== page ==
• DNA primase 1;
  • FVIIa;
  • PAR-1;
  • PAR-2;
  • thrombin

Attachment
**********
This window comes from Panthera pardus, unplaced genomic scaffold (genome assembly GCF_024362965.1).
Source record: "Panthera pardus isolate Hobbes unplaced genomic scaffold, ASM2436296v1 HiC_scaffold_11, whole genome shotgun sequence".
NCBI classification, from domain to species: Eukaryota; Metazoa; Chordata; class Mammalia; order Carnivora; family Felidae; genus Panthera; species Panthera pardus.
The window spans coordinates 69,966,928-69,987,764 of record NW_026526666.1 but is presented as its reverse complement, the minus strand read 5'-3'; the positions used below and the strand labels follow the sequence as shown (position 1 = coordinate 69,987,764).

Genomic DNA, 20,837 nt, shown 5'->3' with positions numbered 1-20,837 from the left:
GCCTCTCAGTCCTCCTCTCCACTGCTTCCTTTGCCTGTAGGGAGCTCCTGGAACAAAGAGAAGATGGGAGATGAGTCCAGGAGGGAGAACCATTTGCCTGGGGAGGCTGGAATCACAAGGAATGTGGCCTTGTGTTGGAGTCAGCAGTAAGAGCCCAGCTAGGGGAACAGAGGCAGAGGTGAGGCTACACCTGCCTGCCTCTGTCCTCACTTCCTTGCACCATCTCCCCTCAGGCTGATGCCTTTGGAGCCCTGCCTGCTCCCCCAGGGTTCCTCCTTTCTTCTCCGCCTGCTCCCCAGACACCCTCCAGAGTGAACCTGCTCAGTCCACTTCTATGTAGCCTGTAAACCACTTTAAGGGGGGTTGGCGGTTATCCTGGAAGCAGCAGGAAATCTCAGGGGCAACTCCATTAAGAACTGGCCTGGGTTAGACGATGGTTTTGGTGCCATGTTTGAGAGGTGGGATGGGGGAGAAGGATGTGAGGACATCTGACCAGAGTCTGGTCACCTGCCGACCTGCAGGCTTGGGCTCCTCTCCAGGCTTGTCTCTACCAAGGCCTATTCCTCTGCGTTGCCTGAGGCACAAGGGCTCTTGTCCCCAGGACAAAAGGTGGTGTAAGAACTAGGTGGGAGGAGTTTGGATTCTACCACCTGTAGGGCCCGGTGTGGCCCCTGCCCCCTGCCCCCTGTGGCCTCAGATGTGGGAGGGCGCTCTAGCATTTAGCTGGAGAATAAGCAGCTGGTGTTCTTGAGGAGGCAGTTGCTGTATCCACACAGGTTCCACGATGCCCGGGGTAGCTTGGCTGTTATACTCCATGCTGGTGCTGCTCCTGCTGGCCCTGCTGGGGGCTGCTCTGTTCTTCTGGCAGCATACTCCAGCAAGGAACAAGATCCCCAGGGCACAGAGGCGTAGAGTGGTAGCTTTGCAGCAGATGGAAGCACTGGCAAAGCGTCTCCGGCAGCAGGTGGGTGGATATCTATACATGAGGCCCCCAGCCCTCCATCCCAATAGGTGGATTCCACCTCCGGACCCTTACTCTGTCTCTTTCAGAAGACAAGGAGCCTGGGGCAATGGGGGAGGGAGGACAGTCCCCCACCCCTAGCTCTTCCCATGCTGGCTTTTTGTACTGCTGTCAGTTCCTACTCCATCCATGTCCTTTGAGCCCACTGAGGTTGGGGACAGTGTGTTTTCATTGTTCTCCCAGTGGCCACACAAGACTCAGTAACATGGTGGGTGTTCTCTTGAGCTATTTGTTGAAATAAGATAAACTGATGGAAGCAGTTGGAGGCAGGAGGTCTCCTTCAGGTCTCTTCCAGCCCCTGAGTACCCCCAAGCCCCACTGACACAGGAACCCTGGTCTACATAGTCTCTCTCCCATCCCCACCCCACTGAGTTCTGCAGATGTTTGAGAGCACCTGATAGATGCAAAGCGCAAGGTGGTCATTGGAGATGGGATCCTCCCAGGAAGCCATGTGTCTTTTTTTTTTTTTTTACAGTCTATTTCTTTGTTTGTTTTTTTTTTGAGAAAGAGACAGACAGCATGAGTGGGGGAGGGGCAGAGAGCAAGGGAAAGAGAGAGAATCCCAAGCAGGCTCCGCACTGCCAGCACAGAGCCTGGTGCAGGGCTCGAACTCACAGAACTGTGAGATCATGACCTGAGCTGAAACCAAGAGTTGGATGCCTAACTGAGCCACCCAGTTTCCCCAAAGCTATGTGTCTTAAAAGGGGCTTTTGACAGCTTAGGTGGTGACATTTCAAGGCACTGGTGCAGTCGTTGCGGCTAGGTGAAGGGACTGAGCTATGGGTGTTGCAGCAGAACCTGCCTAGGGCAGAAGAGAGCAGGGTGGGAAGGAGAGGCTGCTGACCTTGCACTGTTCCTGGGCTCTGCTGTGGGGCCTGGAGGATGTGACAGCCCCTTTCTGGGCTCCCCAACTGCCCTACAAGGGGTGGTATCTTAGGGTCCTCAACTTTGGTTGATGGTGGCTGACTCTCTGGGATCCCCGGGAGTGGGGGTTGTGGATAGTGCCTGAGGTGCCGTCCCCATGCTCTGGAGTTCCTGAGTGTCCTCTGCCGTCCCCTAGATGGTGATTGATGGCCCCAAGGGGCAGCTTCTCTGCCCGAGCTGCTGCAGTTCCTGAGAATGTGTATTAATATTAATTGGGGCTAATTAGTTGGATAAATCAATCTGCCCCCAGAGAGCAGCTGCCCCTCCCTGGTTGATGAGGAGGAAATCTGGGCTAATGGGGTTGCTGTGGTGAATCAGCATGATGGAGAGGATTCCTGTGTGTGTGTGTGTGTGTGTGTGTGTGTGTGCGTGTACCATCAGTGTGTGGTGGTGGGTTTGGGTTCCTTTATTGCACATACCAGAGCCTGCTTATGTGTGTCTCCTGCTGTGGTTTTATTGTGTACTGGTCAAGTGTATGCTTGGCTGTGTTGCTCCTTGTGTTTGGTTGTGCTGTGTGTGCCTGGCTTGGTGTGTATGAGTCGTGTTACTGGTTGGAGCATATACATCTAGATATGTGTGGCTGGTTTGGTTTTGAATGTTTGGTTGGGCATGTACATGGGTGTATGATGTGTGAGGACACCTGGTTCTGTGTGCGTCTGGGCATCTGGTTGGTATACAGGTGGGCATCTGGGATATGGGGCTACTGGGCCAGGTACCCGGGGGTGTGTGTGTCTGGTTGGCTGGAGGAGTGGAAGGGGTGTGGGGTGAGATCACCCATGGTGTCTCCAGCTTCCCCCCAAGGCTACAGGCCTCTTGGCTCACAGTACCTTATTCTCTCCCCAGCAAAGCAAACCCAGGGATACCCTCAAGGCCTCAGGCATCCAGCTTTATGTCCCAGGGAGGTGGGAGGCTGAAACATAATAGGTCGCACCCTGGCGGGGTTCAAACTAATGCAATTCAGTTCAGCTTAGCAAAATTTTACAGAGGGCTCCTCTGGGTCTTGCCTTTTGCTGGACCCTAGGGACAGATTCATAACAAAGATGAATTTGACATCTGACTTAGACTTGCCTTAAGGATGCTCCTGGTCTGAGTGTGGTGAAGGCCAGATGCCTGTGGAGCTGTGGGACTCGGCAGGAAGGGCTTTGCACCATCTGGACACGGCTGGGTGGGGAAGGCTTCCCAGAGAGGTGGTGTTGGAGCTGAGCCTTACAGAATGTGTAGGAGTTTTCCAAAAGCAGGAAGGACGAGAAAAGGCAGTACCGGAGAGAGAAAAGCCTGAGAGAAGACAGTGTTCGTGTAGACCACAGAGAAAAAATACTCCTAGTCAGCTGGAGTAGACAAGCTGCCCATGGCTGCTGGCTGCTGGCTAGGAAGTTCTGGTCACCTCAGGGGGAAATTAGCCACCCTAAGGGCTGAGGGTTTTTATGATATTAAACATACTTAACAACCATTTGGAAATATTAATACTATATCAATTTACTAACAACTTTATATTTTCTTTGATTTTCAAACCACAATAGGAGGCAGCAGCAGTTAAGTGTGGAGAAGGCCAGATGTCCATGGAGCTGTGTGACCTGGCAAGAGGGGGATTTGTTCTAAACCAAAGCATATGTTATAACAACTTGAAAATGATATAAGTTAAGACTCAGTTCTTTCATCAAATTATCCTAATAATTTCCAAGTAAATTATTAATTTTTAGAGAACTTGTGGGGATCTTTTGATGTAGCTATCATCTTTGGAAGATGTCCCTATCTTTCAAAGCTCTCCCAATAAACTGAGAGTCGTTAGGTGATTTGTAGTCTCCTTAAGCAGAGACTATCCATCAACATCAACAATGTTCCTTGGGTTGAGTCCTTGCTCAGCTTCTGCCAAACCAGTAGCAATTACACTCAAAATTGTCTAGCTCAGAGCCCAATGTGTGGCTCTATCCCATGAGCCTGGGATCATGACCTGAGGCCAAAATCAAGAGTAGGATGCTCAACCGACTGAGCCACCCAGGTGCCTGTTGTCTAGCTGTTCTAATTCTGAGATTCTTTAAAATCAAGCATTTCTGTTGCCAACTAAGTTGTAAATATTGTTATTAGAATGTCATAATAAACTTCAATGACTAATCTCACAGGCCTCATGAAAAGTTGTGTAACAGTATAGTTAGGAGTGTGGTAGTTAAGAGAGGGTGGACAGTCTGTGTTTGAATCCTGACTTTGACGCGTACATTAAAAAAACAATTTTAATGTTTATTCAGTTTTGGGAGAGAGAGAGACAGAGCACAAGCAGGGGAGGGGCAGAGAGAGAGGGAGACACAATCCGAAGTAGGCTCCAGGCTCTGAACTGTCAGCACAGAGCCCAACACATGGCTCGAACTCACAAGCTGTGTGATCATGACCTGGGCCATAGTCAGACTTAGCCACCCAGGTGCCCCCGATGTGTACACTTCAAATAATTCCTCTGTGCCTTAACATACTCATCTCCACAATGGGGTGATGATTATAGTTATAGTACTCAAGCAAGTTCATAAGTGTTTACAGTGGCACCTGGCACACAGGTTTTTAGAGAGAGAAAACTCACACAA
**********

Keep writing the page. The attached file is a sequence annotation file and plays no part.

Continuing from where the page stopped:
Summary.  In addition to its hemostatic functions, factor (F)VIIa exhibits cell proliferative properties as seen in angiogenesis and tumor growth. A role for tissue factor (TF) and protease-activated receptors (PAR)-1 and -2 in cell proliferation remain to be clarified. We tested the hypothesis that FVIIa induces cell proliferation by a mechanism involving TF and PAR-2. Human recombinant FVIIa induced cell proliferation of human BOSC23 cells transfected with plasmid containing human TF DNA sequence. Because DNA primase 1 (PRIM1) plays an essential role in cell proliferation, we used the cloned PRIM1 promoter upstream of the reporter gene chloramphenicol acetyl transferase (CAT) to elucidate the mode of action of FVIIa. FVIIa evoked a dose-dependent increase in cell proliferation and PRIM1 induction, which were markedly potentiated (4–5-fold) by the presence of TF and abrogated by TF antisense oligonucleotide. PRIM1 induction by FVIIa was also abolished by PAR-2 but not by PAR-1 antisense. In contrast, thrombin induced a small increase in CAT activity which was unaffected by TF, but was prevented only by PAR-1 antisense as well as the thrombin inhibitor hirudin. Proliferative properties of FVIIa were associated with a TF-dependent increase in intracellular calcium and were mediated by a concordant phosphorylation of p44/42 MAP kinase. In conclusion, data reveal that FVIIa induces PRIM1 and ensuing cellular proliferation via a TF- and of the PARs entirely PAR-2-dependent pathway, in distinction to that of thrombin which is PAR-1-dependent and TF-independent. We speculate that FVIIa-TF-PAR-2 inhibitors may be effective in suppressing cell proliferation.